learn about COVID-19, its impact, and what you can do about it.
As of June 26, 12 more Pennsylvania counties have entered the green zone, leaving Lebanon county as the sole area with yellow status. In the yellow phase, the stay at home order is lifted for aggressive mitigation, gatherings of over 25 people are prohibited, masks are required in all public spaces, indoor recreational facilities remain closed, in-person instruction in schools must follow guidance by the Department of Education, and outdoor dining is allowed to open. The green zone is Governor Tom Wolf's least restrictive phase, which allows the economy to continue to reopen, while still issuing a stay-at-home order. In the green zone, businesses must follow all of the updated safety requirements for in-person operations, and they may increase their capacity from 50% to 75%. All prisons and hospitals have determined specific restrictions for each facility. Congregate care facilities also have specific restrictions. Daycares are able to open with guidance. Construction can return at full capacity, as long as they follow safety measures. Gatherings of more than 250 people are prohibited. Restaurants, bars, entertainment centers, indoor recreation centers, health and wellness facilities, and personal care services can open at 50% capacity, as long as you make an appointment at the personal care facilities. Many places of work have their own regulations for when employees will be returning. Governor Wolf stated that schools were set to open with some aspect of in-person learning when students return in the fall, though they are not yet sure how exactly that will look. Wolf reported that he will be providing guidelines for what school should look like when it reopens, but specific start dates and how each school will go about their in-person learning will be up to local education authorities.
Though the city of Philadelphia is in the green zone, Thomas Farley, Philadelphia's Health Commissioner, has decided to pause some of its plans to reopen by prohibiting the opening of fitness centers and indoor dining until at least August 1. Philadelphia is also requiring all visitors and returning residents to self-quarantine for 14 days following their return to the city.
Pennsylvania is among the states where new cases have been increasing in the past two weeks. After hitting an all-time high of 1,989 cases on April 9th, Coronavirus cases had been steadily declining until June 15th, around the time that PA counties began to enter the green zone. Since then, cases have been on the rise, with 832 cases on July 2nd, the highest amount of daily cases since May 22nd. As a result, it has been announced that wearing face coverings will be required when residents are out in public. Governor Wolf's advice for being safe includes wearing masks, avoiding large gatherings, social distancing when possible, washing your hands often, and staying home if you are showing symptoms of COVID-19.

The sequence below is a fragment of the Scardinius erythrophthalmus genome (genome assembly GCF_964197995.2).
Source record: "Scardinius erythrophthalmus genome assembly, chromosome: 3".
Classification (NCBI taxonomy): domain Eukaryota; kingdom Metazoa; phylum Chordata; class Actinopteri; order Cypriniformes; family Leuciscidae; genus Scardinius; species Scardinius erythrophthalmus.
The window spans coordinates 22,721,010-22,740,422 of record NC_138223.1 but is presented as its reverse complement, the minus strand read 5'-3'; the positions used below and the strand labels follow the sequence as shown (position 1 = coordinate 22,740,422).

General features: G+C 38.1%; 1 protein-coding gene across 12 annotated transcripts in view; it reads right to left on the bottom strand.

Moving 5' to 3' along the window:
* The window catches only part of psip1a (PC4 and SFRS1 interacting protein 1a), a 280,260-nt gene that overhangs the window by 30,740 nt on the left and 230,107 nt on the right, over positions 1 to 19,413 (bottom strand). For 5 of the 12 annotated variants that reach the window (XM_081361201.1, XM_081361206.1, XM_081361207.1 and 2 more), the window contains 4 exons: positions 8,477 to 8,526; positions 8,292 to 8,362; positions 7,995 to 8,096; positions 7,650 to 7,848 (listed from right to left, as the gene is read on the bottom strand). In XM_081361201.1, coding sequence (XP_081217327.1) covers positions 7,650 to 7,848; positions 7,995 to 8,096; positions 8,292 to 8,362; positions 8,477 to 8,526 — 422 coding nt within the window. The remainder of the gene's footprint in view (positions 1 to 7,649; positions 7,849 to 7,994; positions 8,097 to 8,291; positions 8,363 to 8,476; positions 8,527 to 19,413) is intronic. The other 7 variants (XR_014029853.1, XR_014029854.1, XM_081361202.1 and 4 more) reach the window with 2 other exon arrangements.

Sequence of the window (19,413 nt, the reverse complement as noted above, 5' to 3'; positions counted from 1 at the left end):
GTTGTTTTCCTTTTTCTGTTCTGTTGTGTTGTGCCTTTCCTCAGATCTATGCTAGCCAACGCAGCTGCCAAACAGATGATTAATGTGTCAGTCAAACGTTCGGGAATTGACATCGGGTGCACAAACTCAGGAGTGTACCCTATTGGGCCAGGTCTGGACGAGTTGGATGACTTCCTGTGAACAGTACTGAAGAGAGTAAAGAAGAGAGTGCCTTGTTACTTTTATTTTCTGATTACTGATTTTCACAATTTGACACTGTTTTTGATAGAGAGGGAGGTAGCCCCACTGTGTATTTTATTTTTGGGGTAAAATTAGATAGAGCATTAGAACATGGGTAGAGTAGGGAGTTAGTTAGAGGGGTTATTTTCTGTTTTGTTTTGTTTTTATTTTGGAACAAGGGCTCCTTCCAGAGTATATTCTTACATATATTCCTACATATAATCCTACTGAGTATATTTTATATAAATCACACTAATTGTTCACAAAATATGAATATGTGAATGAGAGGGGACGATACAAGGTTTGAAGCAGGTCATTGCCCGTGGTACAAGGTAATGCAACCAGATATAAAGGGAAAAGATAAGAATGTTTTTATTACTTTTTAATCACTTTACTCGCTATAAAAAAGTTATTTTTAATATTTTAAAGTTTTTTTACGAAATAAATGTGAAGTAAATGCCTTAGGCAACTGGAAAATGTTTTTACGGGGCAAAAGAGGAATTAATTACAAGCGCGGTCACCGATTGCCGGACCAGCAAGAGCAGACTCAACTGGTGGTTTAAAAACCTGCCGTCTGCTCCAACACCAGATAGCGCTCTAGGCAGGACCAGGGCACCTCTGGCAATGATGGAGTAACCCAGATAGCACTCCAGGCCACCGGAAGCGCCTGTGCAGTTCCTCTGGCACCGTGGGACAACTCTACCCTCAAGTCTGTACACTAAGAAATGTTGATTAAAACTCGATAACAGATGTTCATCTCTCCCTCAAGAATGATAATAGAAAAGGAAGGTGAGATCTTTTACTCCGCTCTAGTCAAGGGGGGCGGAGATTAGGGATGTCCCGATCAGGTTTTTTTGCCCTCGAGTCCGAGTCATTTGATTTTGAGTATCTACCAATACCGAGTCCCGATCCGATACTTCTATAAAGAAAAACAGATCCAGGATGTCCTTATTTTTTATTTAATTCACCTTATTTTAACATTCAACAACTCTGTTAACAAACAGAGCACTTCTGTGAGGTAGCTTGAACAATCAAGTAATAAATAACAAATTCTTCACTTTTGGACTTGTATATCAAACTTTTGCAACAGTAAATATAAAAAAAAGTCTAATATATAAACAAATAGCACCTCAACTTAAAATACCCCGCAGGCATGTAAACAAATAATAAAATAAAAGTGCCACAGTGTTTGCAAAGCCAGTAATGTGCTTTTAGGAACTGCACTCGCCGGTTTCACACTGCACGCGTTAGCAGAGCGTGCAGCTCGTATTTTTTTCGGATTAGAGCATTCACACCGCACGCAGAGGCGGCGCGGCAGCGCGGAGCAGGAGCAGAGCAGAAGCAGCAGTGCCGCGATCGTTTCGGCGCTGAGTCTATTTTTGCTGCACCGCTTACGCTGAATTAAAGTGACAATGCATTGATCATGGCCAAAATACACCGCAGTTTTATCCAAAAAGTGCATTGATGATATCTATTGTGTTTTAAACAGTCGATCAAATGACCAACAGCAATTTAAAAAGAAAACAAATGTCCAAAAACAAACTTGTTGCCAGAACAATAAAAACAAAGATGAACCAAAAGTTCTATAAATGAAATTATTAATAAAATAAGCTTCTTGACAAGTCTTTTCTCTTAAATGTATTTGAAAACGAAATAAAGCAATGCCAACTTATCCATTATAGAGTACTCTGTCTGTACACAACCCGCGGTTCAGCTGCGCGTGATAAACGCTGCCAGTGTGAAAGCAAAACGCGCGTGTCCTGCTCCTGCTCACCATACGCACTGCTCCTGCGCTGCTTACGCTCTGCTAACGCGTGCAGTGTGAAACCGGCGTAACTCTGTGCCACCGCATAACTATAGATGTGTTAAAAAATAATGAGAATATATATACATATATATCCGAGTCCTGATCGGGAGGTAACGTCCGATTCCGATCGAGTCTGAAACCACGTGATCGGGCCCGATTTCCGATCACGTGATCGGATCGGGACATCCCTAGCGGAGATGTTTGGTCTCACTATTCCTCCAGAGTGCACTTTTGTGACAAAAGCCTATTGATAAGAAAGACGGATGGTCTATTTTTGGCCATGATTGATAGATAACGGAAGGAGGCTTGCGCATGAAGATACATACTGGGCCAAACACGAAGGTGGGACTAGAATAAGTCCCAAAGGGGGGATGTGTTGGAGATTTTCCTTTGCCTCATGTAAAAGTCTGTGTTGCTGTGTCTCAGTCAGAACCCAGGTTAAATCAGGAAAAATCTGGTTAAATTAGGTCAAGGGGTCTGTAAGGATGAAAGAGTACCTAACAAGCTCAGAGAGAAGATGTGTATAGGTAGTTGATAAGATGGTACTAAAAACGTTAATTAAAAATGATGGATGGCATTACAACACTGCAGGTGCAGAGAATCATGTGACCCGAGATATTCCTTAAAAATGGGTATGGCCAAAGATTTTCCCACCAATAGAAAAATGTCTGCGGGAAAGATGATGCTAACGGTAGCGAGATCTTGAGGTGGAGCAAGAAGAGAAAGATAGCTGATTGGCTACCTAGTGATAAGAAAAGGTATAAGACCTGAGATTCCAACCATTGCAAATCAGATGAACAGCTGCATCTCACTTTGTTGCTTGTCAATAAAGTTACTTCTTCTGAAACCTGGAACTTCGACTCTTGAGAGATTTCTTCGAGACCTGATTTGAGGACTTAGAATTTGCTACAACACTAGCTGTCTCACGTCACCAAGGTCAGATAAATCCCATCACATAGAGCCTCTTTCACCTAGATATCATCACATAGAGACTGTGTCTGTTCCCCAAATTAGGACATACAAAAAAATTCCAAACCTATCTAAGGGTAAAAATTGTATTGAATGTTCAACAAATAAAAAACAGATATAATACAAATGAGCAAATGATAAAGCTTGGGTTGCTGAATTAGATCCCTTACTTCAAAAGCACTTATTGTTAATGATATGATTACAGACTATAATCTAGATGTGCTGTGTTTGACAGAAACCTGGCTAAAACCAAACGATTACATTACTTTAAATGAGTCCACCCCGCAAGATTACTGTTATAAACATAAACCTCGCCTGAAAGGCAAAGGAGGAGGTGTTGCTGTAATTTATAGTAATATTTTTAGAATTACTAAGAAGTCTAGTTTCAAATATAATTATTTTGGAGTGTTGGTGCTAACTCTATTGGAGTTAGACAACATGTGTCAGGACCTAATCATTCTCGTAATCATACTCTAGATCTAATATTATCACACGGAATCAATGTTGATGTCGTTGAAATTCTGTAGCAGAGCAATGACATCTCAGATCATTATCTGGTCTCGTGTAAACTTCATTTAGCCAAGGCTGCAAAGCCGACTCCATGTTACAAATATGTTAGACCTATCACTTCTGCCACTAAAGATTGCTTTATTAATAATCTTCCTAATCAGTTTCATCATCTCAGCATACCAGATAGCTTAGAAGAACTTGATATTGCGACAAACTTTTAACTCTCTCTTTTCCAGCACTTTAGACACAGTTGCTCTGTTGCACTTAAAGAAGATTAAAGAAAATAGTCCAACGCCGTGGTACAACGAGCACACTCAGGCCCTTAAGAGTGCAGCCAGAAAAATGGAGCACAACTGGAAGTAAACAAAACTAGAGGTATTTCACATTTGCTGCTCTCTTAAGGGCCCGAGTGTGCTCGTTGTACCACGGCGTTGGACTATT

Written by Sarah Lessig
On Thursday, Massachusetts Governor Charlie Baker outlined guidelines that the district can use to safely and effectively reopen schools without causing another surge in coronavirus cases. Despite backlash from the teacher’s unions and parents, Baker urged that he wants to prioritize the mental and physical health of the students as isolation poses a very real risk to developing minds. The new guidelines require adults and students in second-grade and above to wear masks, and encourages it for children in kindergarten and first-grade. Desks should be spaced at least 3 feet apart — 6 feet when possible — and meals will likely be eaten in classrooms. He also noted that daily temperature checks and limiting classroom size would not be necessary, as it could create issues for schools that are not equipped with those resources. Despite these new guidelines Baker is ultimately leaving districts the choice on how they will manage to bring students back to school in the fall. Additionally, the state will provide nearly $200 million in additional funding to help schools with coronavirus-related costs, plus $25 million in federal funds for technology upgrades as it is still a possibility that COVID-19 could make a resurgence in the fall, resulting in a switch back to remote learning.